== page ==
Since my last update, I spent five pleasantly uneventful days in Belgrade, Serbia, highlighted by some fantastic meals, interesting museums, and multiple sidewalk cafes. It was great to settle into an apartment (One Luxury Suites - highly recommended!) for a few days, do some laundry, and reorganize my bags.
As Sunday, September 9, arrived, I decided to begin my journey back west toward Croatia. I would continue the clockwise circle I was making through parts of former Yugoslavia. From Belgrade, I would swing down to Sarajevo in Bosnia and Herzegovina, and then on to Mostar.
Well, let’s get to Sarajevo first. It was going to be a 7-hour bus ride, with the bus leaving Belgrade at 4pm and arriving in Sarajevo around 11pm. Given the late evening arrival, I made sure to book a hotel ahead of time. I wasn’t quite as diligent as I should have been on directions to the hotel… more on that later.
I bid farewell to the apartment manager in Belgrade, and headed to the main bus terminal. I had purchased my ticket ahead of time, since now I was on a bit of a schedule to get all the way back to Croatia before the sailboat charter starts.
To my delight, the bus was not crowded. I took an empty row in the 3rd row from the back, with no one behind me. I sat back, ready to enjoy to journey.
Within minutes of leaving the bus station, I noticed a silver Mercedes Benz speeding alongside our bus, with the car’s driver honking, waving, pointing, and yelling - apparently trying to get the bus driver to pull over. “Was something wrong with our bus?” I thought.
We pulled over to the shoulder and the bus driver got out to talk with the frantic Mercedes Benz driver. Soon, four gentlemen emerged from the sedan, flashed some passports and papers to the bus driver, debated a bit, and then boarded our bus. Were they just running late?
The four of them took the two rows behind me, each taking one of the four window seats. They didn’t want to talk to each other? They just wanted to enjoy the view?
They stored three small day-packs in the upper luggage bins over our heads. Three small backpacks for four people? Going to a destination 7-hours away? Even if it was just an overnight trip, man, that is packing light!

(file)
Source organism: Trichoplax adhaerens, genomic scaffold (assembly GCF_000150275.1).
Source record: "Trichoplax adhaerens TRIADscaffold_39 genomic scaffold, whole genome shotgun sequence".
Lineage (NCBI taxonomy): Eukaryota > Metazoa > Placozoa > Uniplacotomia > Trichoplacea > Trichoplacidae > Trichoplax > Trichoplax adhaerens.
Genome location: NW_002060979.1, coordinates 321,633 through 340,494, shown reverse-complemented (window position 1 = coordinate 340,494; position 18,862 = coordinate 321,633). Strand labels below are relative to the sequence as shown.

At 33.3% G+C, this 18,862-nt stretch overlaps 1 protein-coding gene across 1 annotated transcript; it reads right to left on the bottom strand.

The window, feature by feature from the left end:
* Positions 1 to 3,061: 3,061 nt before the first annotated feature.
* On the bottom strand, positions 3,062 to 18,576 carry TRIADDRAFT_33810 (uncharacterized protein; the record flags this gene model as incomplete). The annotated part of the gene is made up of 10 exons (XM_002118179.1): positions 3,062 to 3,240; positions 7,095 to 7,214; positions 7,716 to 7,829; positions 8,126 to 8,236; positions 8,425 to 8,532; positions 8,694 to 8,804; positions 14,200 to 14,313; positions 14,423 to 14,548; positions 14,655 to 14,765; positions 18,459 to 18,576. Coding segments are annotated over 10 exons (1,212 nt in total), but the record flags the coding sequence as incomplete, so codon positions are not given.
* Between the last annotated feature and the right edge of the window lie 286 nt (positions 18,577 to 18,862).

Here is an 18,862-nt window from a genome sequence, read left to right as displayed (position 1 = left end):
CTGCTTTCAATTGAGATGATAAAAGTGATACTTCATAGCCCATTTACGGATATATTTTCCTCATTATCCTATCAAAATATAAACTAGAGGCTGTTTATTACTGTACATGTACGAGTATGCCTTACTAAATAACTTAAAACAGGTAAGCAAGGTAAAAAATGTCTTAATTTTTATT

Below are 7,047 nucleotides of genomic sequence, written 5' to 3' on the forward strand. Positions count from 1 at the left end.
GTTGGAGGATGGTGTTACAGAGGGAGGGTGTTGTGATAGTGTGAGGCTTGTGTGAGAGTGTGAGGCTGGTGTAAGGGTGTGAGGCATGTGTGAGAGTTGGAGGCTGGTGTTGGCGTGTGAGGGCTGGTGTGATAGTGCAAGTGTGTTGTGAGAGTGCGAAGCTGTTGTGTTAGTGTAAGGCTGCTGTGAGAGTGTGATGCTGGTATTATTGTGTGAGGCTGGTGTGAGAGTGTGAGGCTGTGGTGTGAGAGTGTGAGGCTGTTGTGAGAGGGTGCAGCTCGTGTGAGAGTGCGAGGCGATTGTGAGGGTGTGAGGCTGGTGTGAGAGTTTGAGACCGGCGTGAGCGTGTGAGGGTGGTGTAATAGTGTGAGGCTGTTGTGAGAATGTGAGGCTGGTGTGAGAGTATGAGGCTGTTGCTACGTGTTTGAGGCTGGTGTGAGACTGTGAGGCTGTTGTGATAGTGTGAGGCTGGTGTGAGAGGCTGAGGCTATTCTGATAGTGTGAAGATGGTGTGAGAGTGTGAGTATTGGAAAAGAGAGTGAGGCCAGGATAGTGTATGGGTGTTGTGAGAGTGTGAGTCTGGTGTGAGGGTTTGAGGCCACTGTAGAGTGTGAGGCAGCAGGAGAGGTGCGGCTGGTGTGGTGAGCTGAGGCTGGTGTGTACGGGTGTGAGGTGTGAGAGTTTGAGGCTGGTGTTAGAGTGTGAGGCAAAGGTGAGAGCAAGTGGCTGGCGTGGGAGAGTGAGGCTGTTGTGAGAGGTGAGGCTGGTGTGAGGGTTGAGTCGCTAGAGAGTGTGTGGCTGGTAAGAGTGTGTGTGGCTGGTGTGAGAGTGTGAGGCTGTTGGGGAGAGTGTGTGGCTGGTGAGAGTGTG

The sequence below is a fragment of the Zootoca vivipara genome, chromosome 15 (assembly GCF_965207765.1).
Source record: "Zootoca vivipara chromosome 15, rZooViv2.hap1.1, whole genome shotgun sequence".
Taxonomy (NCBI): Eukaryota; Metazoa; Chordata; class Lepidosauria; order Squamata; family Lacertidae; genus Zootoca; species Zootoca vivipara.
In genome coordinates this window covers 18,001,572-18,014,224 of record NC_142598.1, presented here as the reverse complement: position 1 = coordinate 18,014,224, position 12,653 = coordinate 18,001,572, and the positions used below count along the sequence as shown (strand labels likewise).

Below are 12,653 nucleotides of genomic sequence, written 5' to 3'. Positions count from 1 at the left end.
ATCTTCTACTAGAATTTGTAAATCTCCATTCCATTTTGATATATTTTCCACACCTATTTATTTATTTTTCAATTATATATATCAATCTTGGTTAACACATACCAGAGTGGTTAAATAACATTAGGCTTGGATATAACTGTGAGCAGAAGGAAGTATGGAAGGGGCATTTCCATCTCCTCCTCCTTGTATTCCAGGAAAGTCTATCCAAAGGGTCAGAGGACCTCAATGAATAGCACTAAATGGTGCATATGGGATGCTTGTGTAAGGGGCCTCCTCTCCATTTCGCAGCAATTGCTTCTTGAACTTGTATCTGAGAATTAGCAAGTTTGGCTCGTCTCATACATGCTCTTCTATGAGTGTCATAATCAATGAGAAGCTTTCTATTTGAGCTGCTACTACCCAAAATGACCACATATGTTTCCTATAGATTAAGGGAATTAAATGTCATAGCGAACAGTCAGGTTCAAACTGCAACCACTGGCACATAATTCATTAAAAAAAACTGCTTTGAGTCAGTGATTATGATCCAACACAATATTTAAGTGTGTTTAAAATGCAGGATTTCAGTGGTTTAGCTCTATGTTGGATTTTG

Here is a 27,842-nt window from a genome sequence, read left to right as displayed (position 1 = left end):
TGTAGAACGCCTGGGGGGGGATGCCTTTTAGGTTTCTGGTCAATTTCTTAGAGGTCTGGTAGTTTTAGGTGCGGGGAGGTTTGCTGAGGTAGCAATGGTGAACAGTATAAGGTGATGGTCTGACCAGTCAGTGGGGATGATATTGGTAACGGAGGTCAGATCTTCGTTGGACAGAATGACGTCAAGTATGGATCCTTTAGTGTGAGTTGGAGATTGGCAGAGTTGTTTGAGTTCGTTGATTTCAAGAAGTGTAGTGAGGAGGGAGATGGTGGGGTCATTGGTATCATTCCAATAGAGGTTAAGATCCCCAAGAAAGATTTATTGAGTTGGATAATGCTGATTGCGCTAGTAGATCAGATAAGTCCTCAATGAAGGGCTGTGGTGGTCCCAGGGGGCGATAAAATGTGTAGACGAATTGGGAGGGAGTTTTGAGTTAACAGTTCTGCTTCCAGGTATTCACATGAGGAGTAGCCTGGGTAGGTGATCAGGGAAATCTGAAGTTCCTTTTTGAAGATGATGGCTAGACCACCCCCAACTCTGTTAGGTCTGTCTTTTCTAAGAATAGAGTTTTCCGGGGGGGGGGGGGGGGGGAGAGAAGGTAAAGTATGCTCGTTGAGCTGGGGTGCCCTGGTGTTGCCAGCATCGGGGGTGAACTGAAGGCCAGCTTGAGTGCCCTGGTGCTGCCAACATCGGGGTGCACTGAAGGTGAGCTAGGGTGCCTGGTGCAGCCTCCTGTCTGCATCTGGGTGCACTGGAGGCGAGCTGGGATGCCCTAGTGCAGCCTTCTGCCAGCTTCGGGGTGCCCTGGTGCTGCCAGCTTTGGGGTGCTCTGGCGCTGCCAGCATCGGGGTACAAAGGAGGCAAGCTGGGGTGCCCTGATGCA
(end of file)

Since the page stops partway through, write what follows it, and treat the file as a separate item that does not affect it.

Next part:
Things were pretty quiet for the next 2-3 hours. The late-arrivers sat quietly, maybe one or two even dozed off. Or maybe I did.
Pause here. Let me explain border crossings on a bus.
Border crossings on a bus are interesting and usually happen one of two ways. Sometimes, everyone gets off the bus with passports in hand and files through a passport control station (like at an airport). Then the bus pulls forward through the gate and everyone re-boards the bus. Other times, a passport control officer comes on board the bus, collects passports, and takes them back to the office where all the documents are scanned. Then the officer comes back onto the bus and returns the passports to their rightful owners.
Whichever way it is, it happens TWICE for each border crossing. Once for the departure country, and once for the arrival country.
For the crossing from Serbia to Bosnia and Herzegovina, the passport control officer boarded the bus and collected the passports. We all sat patiently, and he came back as usual a few minutes later, but not will all the passports… with only three passports. He walked down the aisle, straight to the back of the bus, and asked three of the four late-arrivers to step off the bus with their backpacks.
The fourth member of the group was an older gentleman, maybe the young men’s father; I don’t know but he just sat quietly as his companions exited the bus and went into the border patrol building.
We waited, and waited. I presume the young men were being questioned and perhaps searched. Twenty minutes passed. Thirty minutes passed. As we waited, the older man behind me received a phone call on his mobile. In a hushed voice, he spoke Serbian or Bosnian (?) to whomever was on the other end.
Obviously, I couldn’t understand, but my imagination went wild.
“Did you make it? Are you in the clear?”
“We are at the border now. They boys got called off the bus. We’ll see."
“Ok. Good luck.”
Finally, after about forty-five minutes, the young men emerged from the building, arms crossed, heads down, looking very serious. For a moment, I thought, “They got caught. They aren’t getting back on.”
But they did get back on! As they walked down the aisle toward the back rows, their serious faces turned to sly smirks. Maybe I was imagining things, but I swear it looked like they had just fooled someone.
As they sat down, they weren’t quiet anymore. They were very chatty amongst themselves and with the older gentleman. I presume they were exchanging stories of what went on in the border patrol building.
Minutes later, the older man’s phone rang again.
“Yep, we made it.”
“Good, proceed to the rendezvous point.”
I’m sure the truth of the situation was perfectly harmless. Well, pretty sure. But it made for an interesting bus ride.
The adventure didn’t stop there, though. Because of the delay, we didn’t arrive in Sarajevo until nearly midnight. I had about 2km to walk to my hotel, in the dark, in a foreign city, with only a high level screenshot of a map. Even if the screenshot had street names, it probably wouldn’t have mattered because street signs in this part of the world are the exception, not the rule.
Yes, I could have flagged down a taxi, but that’s just too easy. The high-level map indicated the hotel was southeast from my location. I tightened up my laces, adjusted my backpack straps, and set off into the night…